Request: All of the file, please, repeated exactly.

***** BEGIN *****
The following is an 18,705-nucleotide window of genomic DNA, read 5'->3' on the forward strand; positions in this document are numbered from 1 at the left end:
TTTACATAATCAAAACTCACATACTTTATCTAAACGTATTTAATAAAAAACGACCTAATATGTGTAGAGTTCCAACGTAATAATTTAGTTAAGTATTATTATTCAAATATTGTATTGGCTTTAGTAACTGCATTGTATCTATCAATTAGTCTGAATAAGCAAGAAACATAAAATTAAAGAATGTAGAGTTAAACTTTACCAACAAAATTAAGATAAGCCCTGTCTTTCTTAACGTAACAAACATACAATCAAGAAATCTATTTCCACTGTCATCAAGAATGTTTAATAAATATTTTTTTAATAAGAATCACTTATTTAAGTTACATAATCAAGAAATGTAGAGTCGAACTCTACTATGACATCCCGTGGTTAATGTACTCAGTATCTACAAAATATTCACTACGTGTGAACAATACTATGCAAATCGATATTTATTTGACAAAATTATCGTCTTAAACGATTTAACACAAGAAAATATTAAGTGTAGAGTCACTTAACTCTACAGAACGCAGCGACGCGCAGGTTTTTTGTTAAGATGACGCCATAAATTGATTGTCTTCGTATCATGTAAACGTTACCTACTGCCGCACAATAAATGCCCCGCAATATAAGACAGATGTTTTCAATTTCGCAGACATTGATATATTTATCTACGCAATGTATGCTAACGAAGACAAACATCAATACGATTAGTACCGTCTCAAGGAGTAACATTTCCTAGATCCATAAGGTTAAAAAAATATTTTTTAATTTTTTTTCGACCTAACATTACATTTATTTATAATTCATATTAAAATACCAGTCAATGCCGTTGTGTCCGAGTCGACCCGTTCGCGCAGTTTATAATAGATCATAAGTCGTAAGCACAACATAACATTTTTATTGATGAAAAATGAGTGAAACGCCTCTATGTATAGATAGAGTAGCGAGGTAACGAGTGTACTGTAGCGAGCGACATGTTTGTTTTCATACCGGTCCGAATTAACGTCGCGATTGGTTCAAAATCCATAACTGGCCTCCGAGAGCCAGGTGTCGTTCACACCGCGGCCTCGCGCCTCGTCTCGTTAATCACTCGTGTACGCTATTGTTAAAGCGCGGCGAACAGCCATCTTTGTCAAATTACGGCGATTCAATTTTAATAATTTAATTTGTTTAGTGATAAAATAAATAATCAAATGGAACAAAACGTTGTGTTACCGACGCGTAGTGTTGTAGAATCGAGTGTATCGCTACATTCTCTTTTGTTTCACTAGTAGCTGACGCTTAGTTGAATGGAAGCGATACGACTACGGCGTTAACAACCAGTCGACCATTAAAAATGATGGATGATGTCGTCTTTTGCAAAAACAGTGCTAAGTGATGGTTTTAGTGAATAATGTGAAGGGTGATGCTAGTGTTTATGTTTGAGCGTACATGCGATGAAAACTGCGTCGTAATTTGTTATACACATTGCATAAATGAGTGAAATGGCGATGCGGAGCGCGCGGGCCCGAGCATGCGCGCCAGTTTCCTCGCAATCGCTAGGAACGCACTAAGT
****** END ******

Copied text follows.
The following is an 18,705-nucleotide window of genomic DNA, read 5'->3' on the forward strand; positions in this document are numbered from 1 at the left end:
TTTACATAATCAAAACTCACATACTTTATCTAAACGTATTTAATAAAAAACGACCTAATATGTGTAGAGTTCCAACGTAATAATTTAGTTAAGTATTATTATTCAAATATTGTATTGGCTTTAGTAACTGCATTGTATCTATCAATTAGTCTGAATAAGCAAGAAACATAAAATTAAAGAATGTAGAGTTAAACTTTACCAACAAAATTAAGATAAGCCCTGTCTTTCTTAACGTAACAAACATACAATCAAGAAATCTATTTCCACTGTCATCAAGAATGTTTAATAAATATTTTTTTAATAAGAATCACTTATTTAAGTTACATAATCAAGAAATGTAGAGTCGAACTCTACTATGACATCCCGTGGTTAATGTACTCAGTATCTACAAAATATTCACTACGTGTGAACAATACTATGCAAATCGATATTTATTTGACAAAATTATCGTCTTAAACGATTTAACACAAGAAAATATTAAGTGTAGAGTCACTTAACTCTACAGAACGCAGCGACGCGCAGGTTTTTTGTTAAGATGACGCCATAAATTGATTGTCTTCGTATCATGTAAACGTTACCTACTGCCGCACAATAAATGCCCCGCAATATAAGACAGATGTTTTCAATTTCGCAGACATTGATATATTTATCTACGCAATGTATGCTAACGAAGACAAACATCAATACGATTAGTACCGTCTCAAGGAGTAACATTTCCTAGATCCATAAGGTTAAAAAAATATTTTTTAATTTTTTTTCGACCTAACATTACATTTATTTATAATTCATATTAAAATACCAGTCAATGCCGTTGTGTCCGAGTCGACCCGTTCGCGCAGTTTATAATAGATCATAAGTCGTAAGCACAACATAACATTTTTATTGATGAAAAATGAGTGAAACGCCTCTATGTATAGATAGAGTAGCGAGGTAACGAGTGTACTGTAGCGAGCGACATGTTTGTTTTCATACCGGTCCGAATTAACGTCGCGATTGGTTCAAAATCCATAACTGGCCTCCGAGAGCCAGGTGTCGTTCACACCGCGGCCTCGCGCCTCGTCTCGTTAATCACTCGTGTACGCTATTGTTAAAGCGCGGCGAACAGCCATCTTTGTCAAATTACGGCGATTCAATTTTAATAATTTAATTTGTTTAGTGATAAAATAAATAATCAAATGGAACAAAACGTTGTGTTACCGACGCGTAGTGTTGTAGAATCGAGTGTATCGCTACATTCTCTTTTGTTTCACTAGTAGCTGACGCTTAGTTGAATGGAAGCGATACGACTACGGCGTTAACAACCAGTCGACCATTAAAAATGATGGATGATGTCGTCTTTTGCAAAAACAGTGCTAAGTGATGGTTTTAGTGAATAATGTGAAGGGTGATGCTAGTGTTTATGTTTGAGCGTACATGCGATGAAAACTGCGTCGTAATTTGTTATACACATTGCATAAATGAGTGAAATGGCGATGCGGAGCGCGCGGGCCCGAGCATGCGCGCCAGTTTCCTCGCAATCGCTAGGAACGCACTAAGT